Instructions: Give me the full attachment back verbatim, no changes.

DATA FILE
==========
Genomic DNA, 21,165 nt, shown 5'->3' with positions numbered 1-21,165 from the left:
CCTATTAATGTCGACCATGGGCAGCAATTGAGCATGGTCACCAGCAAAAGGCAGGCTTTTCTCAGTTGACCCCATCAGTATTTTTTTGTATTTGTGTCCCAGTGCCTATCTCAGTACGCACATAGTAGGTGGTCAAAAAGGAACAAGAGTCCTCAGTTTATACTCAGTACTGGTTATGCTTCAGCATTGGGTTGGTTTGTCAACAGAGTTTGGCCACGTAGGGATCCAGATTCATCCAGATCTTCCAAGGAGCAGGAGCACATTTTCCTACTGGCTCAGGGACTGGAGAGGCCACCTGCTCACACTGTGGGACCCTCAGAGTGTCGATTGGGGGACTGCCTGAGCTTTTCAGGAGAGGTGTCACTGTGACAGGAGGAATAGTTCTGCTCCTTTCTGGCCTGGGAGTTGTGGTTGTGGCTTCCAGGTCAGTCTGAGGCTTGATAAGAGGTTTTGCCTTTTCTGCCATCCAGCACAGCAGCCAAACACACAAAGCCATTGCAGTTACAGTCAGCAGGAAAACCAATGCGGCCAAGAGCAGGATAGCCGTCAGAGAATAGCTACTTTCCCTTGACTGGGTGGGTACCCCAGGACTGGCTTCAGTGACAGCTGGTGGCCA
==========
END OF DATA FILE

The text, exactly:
Genomic DNA, 21,165 nt, shown 5'->3' with positions numbered 1-21,165 from the left:
CCTATTAATGTCGACCATGGGCAGCAATTGAGCATGGTCACCAGCAAAAGGCAGGCTTTTCTCAGTTGACCCCATCAGTATTTTTTTGTATTTGTGTCCCAGTGCCTATCTCAGTACGCACATAGTAGGTGGTCAAAAAGGAACAAGAGTCCTCAGTTTATACTCAGTACTGGTTATGCTTCAGCATTGGGTTGGTTTGTCAACAGAGTTTGGCCACGTAGGGATCCAGATTCATCCAGATCTTCCAAGGAGCAGGAGCACATTTTCCTACTGGCTCAGGGACTGGAGAGGCCACCTGCTCACACTGTGGGACCCTCAGAGTGTCGATTGGGGGACTGCCTGAGCTTTTCAGGAGAGGTGTCACTGTGACAGGAGGAATAGTTCTGCTCCTTTCTGGCCTGGGAGTTGTGGTTGTGGCTTCCAGGTCAGTCTGAGGCTTGATAAGAGGTTTTGCCTTTTCTGCCATCCAGCACAGCAGCCAAACACACAAAGCCATTGCAGTTACAGTCAGCAGGAAAACCAATGCGGCCAAGAGCAGGATAGCCGTCAGAGAATAGCTACTTTCCCTTGACTGGGTGGGTACCCCAGGACTGGCTTCAGTGACAGCTGGTGGCCA